2017 iMac and iMac Pro buyers and owners thread.

Discussion in 'Apple' started by Sam Posten, Jun 11, 2017.

  1. Sam Posten

    Sam Posten Moderator
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  2. Sam Posten

    Sam Posten Moderator
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    (Reserved for iMac Pro reviews)
     
  3. DaveF

    DaveF Moderator
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    Reflecting on computer performance, given upgrades and different comments on being or not being "wowed"...

    In 1993 the first generation of Pentium were released, running at 60MHz. (Although too rich for me, and I had bought a 486DX2 33MHz). Jumping to 2001, the Pentium 4's were out, running about 1.8GHz. Eight years and 30x increase in clock speed and around 30x faster performance.

    Today I'm running a Core 2 Duo at 2.93Ghz from 2009. In a couple weeks I'll have the latest i5 at 3.4GHz. Eight years and the clock rate went up 16%. Compared to 3,000% in my previous example. Actual performance has perhaps doubled or quadrupled in the past eight years; nowhere near the 30-fold from the pre-2K era.

    This new iMac I'm buying a year after building my current HTPC, a previous-gen i5 running at 3.2GHz. A 1% increase in clock speed and about a 5% performance increase. Compared to what used to be a 50% increase in CPU performance after about 12 months.

    Which is to say:

    1) If I were a betting man, I'd bet this is why people feel underwhelmed after replacing a three year old computer with a new one. Used to be you'd expect double or quadruple improvement for a 36 month gap.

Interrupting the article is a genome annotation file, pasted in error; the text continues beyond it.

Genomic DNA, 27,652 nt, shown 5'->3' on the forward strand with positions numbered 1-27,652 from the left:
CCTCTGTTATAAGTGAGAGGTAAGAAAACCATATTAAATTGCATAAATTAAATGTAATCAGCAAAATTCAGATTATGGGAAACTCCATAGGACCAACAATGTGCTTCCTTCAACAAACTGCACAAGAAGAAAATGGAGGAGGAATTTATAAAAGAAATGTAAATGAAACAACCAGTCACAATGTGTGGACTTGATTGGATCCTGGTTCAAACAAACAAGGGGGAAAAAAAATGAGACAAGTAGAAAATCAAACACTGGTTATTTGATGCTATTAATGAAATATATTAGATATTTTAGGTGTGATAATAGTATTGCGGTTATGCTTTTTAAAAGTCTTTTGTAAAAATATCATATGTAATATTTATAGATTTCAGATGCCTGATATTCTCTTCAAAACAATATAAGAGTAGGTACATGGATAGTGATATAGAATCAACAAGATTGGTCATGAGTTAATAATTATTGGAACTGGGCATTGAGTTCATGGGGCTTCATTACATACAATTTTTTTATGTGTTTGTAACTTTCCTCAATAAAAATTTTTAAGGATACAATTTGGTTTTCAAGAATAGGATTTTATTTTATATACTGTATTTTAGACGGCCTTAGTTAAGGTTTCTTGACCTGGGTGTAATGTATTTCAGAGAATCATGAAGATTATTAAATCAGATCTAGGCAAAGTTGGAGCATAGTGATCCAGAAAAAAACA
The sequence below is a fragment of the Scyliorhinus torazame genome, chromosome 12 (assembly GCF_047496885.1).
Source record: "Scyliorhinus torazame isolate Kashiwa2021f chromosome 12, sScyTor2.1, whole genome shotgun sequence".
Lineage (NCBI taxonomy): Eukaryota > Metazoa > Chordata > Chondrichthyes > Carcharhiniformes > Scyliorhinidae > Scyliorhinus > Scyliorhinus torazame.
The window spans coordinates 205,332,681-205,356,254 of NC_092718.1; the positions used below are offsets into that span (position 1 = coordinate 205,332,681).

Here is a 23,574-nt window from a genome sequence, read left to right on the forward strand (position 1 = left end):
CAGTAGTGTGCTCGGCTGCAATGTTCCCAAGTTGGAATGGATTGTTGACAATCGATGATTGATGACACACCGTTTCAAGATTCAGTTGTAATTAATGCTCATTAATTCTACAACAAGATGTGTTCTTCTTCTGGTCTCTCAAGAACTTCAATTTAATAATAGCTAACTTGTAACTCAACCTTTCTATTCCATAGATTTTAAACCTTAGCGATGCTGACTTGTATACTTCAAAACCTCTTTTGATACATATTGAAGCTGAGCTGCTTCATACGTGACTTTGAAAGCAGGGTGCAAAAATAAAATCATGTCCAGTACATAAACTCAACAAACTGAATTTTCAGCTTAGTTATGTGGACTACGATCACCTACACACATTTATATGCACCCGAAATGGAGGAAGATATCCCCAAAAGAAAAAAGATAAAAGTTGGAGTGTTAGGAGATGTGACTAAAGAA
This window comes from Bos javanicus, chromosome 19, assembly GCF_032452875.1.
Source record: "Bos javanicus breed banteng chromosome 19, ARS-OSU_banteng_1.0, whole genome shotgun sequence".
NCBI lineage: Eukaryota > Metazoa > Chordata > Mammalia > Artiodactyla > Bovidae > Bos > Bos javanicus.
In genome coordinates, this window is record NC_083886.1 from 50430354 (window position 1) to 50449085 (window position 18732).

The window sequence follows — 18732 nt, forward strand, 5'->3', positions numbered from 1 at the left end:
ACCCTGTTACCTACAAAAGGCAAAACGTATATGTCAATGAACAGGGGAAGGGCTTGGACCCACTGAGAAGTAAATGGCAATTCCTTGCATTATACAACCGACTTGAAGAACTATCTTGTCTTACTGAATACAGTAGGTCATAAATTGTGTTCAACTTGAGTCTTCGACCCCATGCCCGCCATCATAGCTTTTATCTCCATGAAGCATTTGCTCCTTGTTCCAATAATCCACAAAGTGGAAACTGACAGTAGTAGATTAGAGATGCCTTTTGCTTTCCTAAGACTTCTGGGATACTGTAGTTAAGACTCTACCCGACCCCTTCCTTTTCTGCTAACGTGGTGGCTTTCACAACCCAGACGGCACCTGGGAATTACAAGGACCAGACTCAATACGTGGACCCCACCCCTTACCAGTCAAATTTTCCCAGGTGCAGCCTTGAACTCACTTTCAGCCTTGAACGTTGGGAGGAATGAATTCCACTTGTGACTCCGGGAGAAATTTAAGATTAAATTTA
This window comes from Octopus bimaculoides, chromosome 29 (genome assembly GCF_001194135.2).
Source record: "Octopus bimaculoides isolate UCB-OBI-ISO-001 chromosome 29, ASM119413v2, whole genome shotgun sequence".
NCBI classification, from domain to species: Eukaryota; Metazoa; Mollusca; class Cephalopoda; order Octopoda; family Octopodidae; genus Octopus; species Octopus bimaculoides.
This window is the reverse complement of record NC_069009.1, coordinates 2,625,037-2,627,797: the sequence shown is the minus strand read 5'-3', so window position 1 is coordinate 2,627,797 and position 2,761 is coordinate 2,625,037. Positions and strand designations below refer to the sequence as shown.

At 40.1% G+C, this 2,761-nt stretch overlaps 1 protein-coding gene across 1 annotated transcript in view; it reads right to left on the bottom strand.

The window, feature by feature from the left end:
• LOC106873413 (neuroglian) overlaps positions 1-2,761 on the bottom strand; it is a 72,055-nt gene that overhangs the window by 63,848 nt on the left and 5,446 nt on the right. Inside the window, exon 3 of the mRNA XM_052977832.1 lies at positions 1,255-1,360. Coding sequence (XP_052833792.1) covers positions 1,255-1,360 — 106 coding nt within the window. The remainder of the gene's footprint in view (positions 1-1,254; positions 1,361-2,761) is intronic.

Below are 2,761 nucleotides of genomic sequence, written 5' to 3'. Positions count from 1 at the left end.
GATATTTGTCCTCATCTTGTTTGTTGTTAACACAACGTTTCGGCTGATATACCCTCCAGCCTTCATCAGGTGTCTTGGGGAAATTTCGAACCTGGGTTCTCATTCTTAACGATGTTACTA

2) I miss Moore's Law.
     
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  4. Sam Posten

    Sam Posten Moderator
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    This is why I think Apple will move to ARM sooner than later on the Mac.
     
  5. Alf S

    Alf S Banned
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    Side note:

    What's happening to the posting system?

    Sam's post is duplicated twice, I'm seeing it on several other threads as well.
     
  6. 4 Jun 12, 2017
    Last edited: Jun 12, 2017
    JohnRice

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    I think there's more sides to that as well. When I bought my first Mac around 1989, enthusiasts would spend twice as much for a 10-15% increase in power. My first Mac was an SE/30, and I can't recall what the High End Mac was, but it was marginally faster and at least double the price. Also, RAM was typically $100/MB. I think there's a basic fact that CPUs have improved at a much faster pace than computing needs have. I remember my 6300 (6200? I forget), which was not exactly a cheap computer, could barely handle playing a DVD, while doing nothing else. Now, my (hardly new) 2012 i7 Mini can play HD video at full res, drive two large monitors, and tackle several others tasks, all at the same time, without hardly breaking a sweat.

    I kind of welcome the slowing of advancements. The gains now seem to be mostly in GPUs (for hard core video/gaming people) and busses. I'm good with that. I'd much rather see more advancements in busses like TB3/USB-C than in CPUs at this point.

    BTW, I think we're saying the same thing. I'm just saying I'm kind of OK with it. It's great than I can totally use my nearly 5 years old Mini, even if I'm finally tempted to get a new iMac.
     
  7. Keith Plucker

    Keith Plucker Screenwriter

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    Because that would cause performance to drop so much that the new machines they come out without would should a greater improvement? ;)

    -Keith
     
  8. Sam Posten

    Sam Posten Moderator
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    Because they can parallelize them and keep the heat down.
     
  9. Sam Posten

    Sam Posten Moderator
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  10. DaveF

    DaveF Moderator